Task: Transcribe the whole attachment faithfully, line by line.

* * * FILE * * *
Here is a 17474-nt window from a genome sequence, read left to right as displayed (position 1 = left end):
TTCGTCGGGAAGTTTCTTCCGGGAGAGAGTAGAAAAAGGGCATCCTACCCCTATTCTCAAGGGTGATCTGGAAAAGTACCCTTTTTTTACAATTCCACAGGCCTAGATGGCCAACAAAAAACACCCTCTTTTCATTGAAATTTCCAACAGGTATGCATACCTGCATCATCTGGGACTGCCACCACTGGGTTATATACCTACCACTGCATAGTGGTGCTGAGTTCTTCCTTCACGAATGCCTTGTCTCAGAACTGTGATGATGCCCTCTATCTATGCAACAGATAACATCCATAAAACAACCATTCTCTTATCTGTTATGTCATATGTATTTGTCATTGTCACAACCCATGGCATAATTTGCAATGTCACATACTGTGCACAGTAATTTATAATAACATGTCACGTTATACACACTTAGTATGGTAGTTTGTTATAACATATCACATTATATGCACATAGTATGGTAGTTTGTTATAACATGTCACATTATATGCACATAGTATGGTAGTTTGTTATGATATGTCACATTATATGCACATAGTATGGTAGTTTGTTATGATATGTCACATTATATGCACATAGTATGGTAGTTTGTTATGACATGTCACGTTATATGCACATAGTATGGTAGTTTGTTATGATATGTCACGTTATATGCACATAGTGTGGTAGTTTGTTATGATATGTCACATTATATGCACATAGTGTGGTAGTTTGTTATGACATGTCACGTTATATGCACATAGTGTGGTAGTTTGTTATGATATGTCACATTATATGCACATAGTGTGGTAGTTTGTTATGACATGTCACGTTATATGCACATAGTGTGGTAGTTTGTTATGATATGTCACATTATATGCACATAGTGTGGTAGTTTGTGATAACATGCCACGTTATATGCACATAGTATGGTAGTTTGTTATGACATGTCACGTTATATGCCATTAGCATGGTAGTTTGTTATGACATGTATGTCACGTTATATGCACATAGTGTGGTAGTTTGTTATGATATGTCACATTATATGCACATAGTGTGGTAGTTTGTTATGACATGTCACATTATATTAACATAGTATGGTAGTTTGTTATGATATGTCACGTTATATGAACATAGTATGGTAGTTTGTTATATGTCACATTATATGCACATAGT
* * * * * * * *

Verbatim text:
Here is a 17474-nt window from a genome sequence, read left to right as displayed (position 1 = left end):
TTCGTCGGGAAGTTTCTTCCGGGAGAGAGTAGAAAAAGGGCATCCTACCCCTATTCTCAAGGGTGATCTGGAAAAGTACCCTTTTTTTACAATTCCACAGGCCTAGATGGCCAACAAAAAACACCCTCTTTTCATTGAAATTTCCAACAGGTATGCATACCTGCATCATCTGGGACTGCCACCACTGGGTTATATACCTACCACTGCATAGTGGTGCTGAGTTCTTCCTTCACGAATGCCTTGTCTCAGAACTGTGATGATGCCCTCTATCTATGCAACAGATAACATCCATAAAACAACCATTCTCTTATCTGTTATGTCATATGTATTTGTCATTGTCACAACCCATGGCATAATTTGCAATGTCACATACTGTGCACAGTAATTTATAATAACATGTCACGTTATACACACTTAGTATGGTAGTTTGTTATAACATATCACATTATATGCACATAGTATGGTAGTTTGTTATAACATGTCACATTATATGCACATAGTATGGTAGTTTGTTATGATATGTCACATTATATGCACATAGTATGGTAGTTTGTTATGATATGTCACATTATATGCACATAGTATGGTAGTTTGTTATGACATGTCACGTTATATGCACATAGTATGGTAGTTTGTTATGATATGTCACGTTATATGCACATAGTGTGGTAGTTTGTTATGATATGTCACATTATATGCACATAGTGTGGTAGTTTGTTATGACATGTCACGTTATATGCACATAGTGTGGTAGTTTGTTATGATATGTCACATTATATGCACATAGTGTGGTAGTTTGTTATGACATGTCACGTTATATGCACATAGTGTGGTAGTTTGTTATGATATGTCACATTATATGCACATAGTGTGGTAGTTTGTGATAACATGCCACGTTATATGCACATAGTATGGTAGTTTGTTATGACATGTCACGTTATATGCCATTAGCATGGTAGTTTGTTATGACATGTATGTCACGTTATATGCACATAGTGTGGTAGTTTGTTATGATATGTCACATTATATGCACATAGTGTGGTAGTTTGTTATGACATGTCACATTATATTAACATAGTATGGTAGTTTGTTATGATATGTCACGTTATATGAACATAGTATGGTAGTTTGTTATATGTCACATTATATGCACATAGT